Amnesty International, the body which defends human rights around the world, faced protests from its own staff on Wednesday as they went on strike over a dispute about redundancies.
Members of Unite, Britain’s largest trade union, who work at Amnesty’s global headquarters in London, organised a 24-hour walkout over a planned restructuring programme that could lead to dozens of job losses.
Amnesty is proposing to redistribute more than 500 staff in London to 10 regional hubs around the world, which Amnesty said would put representatives closer to where human rights violations occur.
Unite official Alan Scott said dozens of staff face uncertainty with jobs expected to be lost before the end of the year, but because “management have torn up the redundancy policy, they have no idea of what will happen to them”, he said.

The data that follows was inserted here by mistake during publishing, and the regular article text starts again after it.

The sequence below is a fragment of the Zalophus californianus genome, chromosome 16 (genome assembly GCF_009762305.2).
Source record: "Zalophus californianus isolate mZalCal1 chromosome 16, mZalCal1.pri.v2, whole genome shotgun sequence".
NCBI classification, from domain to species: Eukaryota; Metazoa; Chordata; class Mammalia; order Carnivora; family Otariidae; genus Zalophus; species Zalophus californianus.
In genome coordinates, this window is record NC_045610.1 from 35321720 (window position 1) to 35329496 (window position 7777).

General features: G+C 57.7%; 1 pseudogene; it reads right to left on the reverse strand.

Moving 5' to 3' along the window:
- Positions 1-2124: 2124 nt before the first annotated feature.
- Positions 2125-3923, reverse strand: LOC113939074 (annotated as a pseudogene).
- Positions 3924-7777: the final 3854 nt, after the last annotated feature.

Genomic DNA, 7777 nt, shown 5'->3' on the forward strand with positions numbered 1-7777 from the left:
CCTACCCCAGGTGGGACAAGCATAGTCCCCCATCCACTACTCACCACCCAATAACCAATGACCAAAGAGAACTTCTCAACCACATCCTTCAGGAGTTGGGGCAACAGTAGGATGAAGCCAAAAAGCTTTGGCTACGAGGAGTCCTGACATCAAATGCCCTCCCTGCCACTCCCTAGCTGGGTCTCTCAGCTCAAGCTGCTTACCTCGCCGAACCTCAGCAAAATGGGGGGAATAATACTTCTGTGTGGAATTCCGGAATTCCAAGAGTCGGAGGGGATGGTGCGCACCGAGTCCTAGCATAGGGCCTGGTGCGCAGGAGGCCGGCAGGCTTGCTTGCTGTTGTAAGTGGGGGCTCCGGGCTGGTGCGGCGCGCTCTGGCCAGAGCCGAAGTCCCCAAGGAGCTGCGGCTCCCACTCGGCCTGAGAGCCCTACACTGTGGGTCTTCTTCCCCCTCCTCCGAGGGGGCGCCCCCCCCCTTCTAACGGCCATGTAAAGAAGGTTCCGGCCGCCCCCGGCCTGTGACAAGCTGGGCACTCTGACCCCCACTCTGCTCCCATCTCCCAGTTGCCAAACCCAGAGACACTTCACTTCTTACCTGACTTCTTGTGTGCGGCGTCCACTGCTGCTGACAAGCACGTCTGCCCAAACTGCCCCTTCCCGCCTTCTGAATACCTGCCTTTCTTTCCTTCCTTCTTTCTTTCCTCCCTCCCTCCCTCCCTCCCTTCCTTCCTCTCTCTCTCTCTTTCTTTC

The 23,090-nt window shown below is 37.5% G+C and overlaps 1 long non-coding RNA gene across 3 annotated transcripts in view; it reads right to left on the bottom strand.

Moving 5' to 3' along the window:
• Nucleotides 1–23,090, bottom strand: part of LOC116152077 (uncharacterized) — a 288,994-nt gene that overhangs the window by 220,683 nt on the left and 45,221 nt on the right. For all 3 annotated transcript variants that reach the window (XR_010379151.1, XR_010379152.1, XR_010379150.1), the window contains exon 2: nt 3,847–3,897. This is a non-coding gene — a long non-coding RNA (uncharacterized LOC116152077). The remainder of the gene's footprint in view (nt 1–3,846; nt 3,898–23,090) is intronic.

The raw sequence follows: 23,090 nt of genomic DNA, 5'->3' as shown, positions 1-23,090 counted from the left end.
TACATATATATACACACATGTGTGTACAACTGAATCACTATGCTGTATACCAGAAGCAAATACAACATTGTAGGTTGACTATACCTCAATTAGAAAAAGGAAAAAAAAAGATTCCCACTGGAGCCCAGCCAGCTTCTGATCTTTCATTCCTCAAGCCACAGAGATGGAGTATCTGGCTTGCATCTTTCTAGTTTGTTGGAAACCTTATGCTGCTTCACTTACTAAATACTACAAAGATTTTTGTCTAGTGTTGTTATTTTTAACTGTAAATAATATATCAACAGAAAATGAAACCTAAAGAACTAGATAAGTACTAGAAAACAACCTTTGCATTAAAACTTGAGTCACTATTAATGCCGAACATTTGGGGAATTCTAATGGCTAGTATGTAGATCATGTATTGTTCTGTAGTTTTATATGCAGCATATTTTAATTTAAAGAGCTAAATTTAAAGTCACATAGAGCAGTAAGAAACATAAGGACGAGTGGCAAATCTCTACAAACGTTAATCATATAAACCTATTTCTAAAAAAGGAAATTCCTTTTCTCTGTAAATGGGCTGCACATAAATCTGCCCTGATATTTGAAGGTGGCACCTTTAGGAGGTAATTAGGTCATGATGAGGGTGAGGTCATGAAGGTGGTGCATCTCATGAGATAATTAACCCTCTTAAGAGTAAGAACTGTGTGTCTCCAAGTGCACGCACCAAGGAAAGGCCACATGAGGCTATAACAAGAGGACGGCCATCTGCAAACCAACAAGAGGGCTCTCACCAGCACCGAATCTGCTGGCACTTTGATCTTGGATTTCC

“While many appreciate cuts to staffing are inevitable, Amnesty management must stick to agreements they have signed and publicly stated they will honour in order to dispel the pervasive mistrust that has taken hold in the organisation,” he said.
An Amnesty spokesman said: “We very much regret that staff have taken the decision to take industrial action, while fully respecting their right to do so.”
Amnesty said only one-third of staff took part in the walkout. A spokesman said the planned changes would “enhance our capacity to address human rights violations”.
Amnesty’s British headquarters was previously hit by strikes in separate qualms over spending cuts and job losses. The organisation, which was founded in 1961, has offices in 80 countries.